Meanwhile, the Greeks celebrated Dionysus, god of fertility, wine and vegetation, with parades and theatrical performances, mime scenes.
The Romans organized Saturnalia, in honour of the god of agriculture and time: masquerades enlivened the streets during the winter solstice, while masters and slaves swapped roles for the greatest pleasure of the public.
It was in the Middle Ages that Christians were inspired by these pagan traditions for the religious celebrations of Mardi Gras and Carnival taking place before Lent, at the arrival of spring.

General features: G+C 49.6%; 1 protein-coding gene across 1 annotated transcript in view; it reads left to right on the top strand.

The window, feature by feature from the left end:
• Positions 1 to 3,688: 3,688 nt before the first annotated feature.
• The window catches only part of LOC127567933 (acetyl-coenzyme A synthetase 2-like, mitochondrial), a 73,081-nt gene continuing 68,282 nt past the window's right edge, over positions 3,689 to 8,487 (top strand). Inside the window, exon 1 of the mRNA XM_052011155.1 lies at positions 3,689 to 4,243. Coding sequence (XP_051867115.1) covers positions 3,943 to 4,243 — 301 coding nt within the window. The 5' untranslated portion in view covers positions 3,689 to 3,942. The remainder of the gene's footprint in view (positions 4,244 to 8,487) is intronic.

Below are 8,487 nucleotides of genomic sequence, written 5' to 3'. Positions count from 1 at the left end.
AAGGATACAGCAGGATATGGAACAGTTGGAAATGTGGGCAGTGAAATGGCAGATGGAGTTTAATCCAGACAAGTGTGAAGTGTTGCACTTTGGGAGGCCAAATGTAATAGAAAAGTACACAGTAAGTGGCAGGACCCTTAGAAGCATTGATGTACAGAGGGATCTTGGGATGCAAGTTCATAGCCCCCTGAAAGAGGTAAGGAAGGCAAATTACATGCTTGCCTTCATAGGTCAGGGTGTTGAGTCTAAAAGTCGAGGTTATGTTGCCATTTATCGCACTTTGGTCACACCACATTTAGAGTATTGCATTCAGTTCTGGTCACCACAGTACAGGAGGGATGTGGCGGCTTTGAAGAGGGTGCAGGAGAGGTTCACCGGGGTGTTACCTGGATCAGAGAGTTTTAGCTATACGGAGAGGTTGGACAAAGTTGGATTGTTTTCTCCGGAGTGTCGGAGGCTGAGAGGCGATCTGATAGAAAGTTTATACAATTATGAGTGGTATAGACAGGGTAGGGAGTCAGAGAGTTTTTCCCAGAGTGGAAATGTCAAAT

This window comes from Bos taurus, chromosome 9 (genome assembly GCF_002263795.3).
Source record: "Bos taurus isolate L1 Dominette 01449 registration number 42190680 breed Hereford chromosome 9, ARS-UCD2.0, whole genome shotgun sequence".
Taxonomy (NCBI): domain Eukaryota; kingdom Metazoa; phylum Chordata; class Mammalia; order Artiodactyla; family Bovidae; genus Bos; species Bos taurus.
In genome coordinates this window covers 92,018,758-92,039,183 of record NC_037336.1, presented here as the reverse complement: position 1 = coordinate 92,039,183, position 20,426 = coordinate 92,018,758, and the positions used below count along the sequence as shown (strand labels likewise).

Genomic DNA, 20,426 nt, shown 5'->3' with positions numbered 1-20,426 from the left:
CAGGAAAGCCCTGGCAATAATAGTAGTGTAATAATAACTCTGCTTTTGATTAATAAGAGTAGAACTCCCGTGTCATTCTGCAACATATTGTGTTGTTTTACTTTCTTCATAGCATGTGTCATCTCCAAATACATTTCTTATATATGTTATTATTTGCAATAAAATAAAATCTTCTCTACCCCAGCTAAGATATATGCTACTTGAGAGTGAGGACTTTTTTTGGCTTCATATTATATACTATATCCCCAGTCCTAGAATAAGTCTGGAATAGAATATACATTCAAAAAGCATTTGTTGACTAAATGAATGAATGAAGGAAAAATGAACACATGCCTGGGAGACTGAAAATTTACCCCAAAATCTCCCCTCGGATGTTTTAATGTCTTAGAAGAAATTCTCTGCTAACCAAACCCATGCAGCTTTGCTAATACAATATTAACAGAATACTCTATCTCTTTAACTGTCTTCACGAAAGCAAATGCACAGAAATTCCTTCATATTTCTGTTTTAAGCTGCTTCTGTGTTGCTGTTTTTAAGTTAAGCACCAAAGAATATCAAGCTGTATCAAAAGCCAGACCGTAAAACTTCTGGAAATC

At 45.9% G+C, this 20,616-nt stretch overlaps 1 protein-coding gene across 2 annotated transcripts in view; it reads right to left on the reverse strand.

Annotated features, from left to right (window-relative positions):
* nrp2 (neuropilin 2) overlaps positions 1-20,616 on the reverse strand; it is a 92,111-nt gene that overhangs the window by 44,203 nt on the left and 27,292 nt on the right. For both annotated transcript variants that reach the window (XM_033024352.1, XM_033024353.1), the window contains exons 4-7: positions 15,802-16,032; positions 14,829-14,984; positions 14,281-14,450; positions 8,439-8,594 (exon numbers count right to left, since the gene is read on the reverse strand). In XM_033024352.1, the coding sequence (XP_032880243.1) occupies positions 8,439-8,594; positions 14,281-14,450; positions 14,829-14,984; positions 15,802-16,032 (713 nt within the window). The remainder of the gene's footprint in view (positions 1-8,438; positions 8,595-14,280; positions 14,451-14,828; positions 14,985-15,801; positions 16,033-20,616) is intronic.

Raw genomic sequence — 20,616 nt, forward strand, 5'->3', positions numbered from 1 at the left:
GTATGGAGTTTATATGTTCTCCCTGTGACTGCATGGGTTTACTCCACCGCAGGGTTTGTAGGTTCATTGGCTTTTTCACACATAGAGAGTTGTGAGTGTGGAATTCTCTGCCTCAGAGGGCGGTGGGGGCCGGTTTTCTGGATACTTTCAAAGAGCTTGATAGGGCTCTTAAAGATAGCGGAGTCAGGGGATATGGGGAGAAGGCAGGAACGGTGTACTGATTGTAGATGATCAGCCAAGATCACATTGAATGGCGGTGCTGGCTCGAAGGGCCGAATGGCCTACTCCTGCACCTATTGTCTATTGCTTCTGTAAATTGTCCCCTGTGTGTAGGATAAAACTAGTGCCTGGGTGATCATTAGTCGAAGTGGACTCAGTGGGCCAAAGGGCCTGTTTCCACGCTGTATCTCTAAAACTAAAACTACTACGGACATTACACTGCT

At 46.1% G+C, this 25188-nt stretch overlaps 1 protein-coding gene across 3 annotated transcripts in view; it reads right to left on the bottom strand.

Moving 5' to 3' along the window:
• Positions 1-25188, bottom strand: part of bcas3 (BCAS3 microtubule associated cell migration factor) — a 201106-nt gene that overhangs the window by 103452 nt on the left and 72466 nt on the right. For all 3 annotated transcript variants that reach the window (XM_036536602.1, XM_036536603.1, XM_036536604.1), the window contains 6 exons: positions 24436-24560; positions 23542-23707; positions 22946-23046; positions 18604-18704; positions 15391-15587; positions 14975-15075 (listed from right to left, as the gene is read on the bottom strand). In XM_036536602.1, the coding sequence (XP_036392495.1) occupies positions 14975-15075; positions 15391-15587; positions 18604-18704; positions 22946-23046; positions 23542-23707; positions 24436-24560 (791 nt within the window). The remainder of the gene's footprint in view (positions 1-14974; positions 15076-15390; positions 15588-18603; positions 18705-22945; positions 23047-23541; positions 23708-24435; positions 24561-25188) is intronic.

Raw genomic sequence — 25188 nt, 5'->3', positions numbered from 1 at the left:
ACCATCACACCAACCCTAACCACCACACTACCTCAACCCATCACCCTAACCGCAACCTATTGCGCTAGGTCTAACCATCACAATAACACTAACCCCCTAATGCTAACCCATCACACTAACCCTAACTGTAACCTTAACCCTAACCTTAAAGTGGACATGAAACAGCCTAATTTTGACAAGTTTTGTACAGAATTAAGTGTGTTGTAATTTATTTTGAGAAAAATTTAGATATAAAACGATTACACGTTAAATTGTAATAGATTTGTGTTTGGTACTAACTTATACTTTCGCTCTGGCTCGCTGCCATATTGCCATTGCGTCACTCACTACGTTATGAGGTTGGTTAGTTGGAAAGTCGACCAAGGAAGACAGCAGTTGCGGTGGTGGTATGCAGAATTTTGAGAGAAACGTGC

Travel to France at Carnival: disguise de rigueur!
To celebrate Carnival in France, people must be ready to come in disguise! Traditionally, the mask was worn to imitate and mock an authority or a servant. Without being recognized by their costume, the participants dare to caricature without fear of reprisals! Watch out for the disguises of language teachers! Celebrating Carnival will give the traveller the opportunity to have a good time by creating the ideal costume with their host family or a group of students, to put themselves in the shoes of their hero, a famous real or fictional character! Everything is allowed!
Taste the specialties of Carnival of different French regions
Winter holidays in France: a restorative stay!